101. SKIDOO (1968)

“It is the gassiest, grooviest, swingingest, trippiest movie you’ve ever seen… Anybody that don’t like that, daddy, don’t like chicken on Sunday.”–Sammy Davis, Jr. recommending Skidoo to the younger generation in the film’s trailer

DIRECTED BY: Otto Preminger

FEATURING: Jackie Gleason, Carol Channing, , Alexandra Hay, , Austin Pendleton, Frankie Avalon, Arnold Stang, , , , Mickey Rooney, Peter Lawford, George Raft, , Harry Nilsson

PLOT: Tony is a retired mobster living in the suburbs with wife Flo and daughter Darlene, who has an unwelcome (to Tony) interest in dating hippies. A crime kingpin known as “God” pressures the ex-hit man into doing one last job—going undercover in Alcatraz to assassinate a stool pigeon.  When Tony accidentally ingests LSD in the pen, his entire worldview is flipped and he decides to ditch the hit and break out of the clink; meanwhile, Flo and Darlene have taken it upon themselves to track down God with the help of a band of flower children.

Still from Skidoo (1968)

BACKGROUND:

  • Director Otto Preminger had been nominated as Best Director for two Academy Awards (for Laura and The Cardinal).  Known for pushing the envelope on taboo topics, Preminger was instrumental in breaking the back of the Hollywood Production Code by releasing The Man with the Golden Arm (1955), which dealt with the then-forbidden topic of heroin addiction, without MPAA approval.
  • Skidoo was a giant flop sandwiched between two other Preminger flops, Hurry Sundown (1967) and Tell Me That You Love Me, Junie Moon (1970).  Despite its notorious reputation, Skidoo was part of a series of failed films and was not solely responsible for Preminger’s fall from grace.
  • Two years after Skidoo, screenwriter Doran William Cannon penned the exceedingly weird Brewster McCloud (1970).
  • This was Groucho Marx’s final film.  He dropped LSD (with writer Paul Krassner) in preparation for the role.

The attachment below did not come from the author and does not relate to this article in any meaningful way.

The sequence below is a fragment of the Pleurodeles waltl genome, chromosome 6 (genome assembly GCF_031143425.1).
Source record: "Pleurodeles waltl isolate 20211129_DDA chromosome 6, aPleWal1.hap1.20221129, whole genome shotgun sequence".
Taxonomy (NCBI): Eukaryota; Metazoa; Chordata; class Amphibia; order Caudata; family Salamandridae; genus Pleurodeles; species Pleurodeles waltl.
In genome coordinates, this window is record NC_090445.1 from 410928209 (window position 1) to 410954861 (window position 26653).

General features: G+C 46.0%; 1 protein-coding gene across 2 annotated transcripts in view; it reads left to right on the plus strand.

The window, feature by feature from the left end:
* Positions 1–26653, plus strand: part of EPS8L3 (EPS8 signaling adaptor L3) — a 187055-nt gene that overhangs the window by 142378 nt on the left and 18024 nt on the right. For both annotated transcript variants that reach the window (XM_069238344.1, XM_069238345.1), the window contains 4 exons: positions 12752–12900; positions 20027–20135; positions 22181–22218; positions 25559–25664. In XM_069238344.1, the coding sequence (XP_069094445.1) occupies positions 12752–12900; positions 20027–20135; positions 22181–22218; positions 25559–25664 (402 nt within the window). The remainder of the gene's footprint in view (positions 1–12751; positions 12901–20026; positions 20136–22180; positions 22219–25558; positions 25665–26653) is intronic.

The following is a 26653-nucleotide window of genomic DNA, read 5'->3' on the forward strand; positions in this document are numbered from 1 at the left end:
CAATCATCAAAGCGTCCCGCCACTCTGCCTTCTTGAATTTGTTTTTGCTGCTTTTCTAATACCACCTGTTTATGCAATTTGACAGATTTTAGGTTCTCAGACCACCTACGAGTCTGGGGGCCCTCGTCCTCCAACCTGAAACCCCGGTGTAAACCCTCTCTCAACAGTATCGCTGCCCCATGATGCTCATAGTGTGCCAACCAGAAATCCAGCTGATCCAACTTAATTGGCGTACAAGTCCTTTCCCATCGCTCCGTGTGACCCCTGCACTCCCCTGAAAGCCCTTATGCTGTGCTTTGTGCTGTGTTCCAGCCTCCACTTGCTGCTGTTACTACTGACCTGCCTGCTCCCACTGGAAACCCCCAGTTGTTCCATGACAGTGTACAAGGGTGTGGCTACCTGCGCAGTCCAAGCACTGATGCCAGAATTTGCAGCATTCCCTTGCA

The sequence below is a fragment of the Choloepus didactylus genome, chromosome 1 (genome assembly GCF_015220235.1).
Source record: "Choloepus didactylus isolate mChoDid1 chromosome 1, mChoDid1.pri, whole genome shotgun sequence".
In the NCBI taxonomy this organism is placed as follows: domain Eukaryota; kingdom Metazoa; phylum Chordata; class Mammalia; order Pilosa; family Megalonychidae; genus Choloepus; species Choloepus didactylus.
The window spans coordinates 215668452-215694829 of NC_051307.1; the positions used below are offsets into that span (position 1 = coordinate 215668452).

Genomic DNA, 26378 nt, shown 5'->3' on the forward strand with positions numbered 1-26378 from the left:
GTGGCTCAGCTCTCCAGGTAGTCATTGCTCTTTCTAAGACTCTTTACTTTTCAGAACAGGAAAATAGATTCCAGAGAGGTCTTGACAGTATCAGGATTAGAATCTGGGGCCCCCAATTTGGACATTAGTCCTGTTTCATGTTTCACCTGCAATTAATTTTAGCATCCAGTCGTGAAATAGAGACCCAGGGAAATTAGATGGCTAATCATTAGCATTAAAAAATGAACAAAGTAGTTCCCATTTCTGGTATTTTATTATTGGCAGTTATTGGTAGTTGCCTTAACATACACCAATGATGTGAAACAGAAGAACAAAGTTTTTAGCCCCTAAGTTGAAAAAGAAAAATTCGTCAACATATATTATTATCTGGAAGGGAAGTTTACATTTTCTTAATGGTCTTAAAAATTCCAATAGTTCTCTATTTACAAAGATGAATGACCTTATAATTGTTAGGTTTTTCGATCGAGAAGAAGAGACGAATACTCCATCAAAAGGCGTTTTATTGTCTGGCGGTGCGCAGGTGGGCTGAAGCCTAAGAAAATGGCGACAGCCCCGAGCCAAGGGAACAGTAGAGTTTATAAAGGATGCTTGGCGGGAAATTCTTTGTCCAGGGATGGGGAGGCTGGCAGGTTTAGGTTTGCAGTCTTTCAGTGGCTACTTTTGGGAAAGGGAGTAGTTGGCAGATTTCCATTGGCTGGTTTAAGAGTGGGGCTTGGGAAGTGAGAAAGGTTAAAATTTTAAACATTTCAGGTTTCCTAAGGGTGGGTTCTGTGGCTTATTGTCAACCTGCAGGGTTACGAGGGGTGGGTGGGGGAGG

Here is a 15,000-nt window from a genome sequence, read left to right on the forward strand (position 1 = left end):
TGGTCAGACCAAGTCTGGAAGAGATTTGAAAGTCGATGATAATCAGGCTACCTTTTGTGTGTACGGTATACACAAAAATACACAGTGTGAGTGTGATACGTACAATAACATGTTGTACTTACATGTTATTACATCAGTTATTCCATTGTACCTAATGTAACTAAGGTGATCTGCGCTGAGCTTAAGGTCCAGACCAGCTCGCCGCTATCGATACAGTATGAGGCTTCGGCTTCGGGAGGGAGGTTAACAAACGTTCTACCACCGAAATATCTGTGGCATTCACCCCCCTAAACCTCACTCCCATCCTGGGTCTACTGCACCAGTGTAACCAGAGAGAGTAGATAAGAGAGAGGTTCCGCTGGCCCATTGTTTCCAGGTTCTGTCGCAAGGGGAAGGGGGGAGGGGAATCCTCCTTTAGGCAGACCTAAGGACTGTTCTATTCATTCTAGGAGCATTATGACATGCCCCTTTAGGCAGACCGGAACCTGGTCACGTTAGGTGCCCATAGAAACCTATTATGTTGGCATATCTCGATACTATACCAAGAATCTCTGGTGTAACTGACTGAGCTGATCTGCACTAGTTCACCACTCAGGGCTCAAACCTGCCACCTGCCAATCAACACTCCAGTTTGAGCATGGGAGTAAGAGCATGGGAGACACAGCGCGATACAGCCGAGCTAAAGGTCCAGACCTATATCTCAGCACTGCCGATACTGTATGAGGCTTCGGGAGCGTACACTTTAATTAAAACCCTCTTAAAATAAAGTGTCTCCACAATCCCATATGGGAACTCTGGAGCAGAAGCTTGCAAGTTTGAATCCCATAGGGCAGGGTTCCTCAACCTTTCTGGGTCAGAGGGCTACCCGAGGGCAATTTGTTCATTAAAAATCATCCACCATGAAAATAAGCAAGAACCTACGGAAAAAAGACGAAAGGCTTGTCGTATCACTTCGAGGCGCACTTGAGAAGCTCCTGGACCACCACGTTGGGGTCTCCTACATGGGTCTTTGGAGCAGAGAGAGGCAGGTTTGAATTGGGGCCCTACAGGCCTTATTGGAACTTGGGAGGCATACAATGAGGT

• Preminger also took LSD, supposedly under the guidance of none other than Timothy Leary (who promoted the film in the trailer).  Preminger had originally been slated to make an anti-acid movie, but had decided that he should experience the drug before condemning it.  After his trip he decided to make Skidoo instead.
  • Frank Gorshin, Burgess Meredith, and Cesar Romero, who all have cameo bits in Skidoo, had also appeared together in the same movie just two years before: as the Riddler, the Penguin, and the Joker in Batman: The Movie (1966).  Director Otto Preminger had a rare acting role as Mr. Freeze in two episodes of the “Batman” TV show in 1966.
  • After flopping in 1968, Skidoo became virtually a lost film—not because it was suppressed or the prints were unavailable, but because no one seemed interested in exhibiting it.  A Turner Classic Movies screening in 2008 was the first opportunity most people had to view the movie since its release.

INDELIBLE IMAGE: Jackie Gleason’s acid trip is one for the ages, particularly when he sees Groucho Marx’s cigar-puffing head affixed atop a rotating wood screw.  His response to the apparition, naturally, is to say “Oh no, I’m not playing your game… go ahead, drop,” at which point the screwball vision slips down the prison sink drain.

WHAT MAKES IT WEIRD: Like an onion soaked in high-grade acid, Skidoo contains layers upon layers of weirdness. In 1968 it was not that far out for a movie to take us on a swirly psychedelic journey to check out that purple haze all in our brains. What was freaky was for establishment icons Otto Preminger, Jackie Gleason, Carol Channing and Groucho Marx to serve as our tour guides. Add to that the fact that the film is a notorious flop full of painfully strained attempts at comedy, jaw-dropping left-field musical numbers, scattershot satire, and Harry Nilsson singing the closing credits, and you have a singular pro-drug oddity that mines rare camp.


Screenwriter Larry Karaszewski discussing the trailer for Skidoo (1968)

COMMENTS: Watching Otto Preminger’s Skidoo is like listening to a cover version of the Doors’ Continue reading 101. SKIDOO (1968)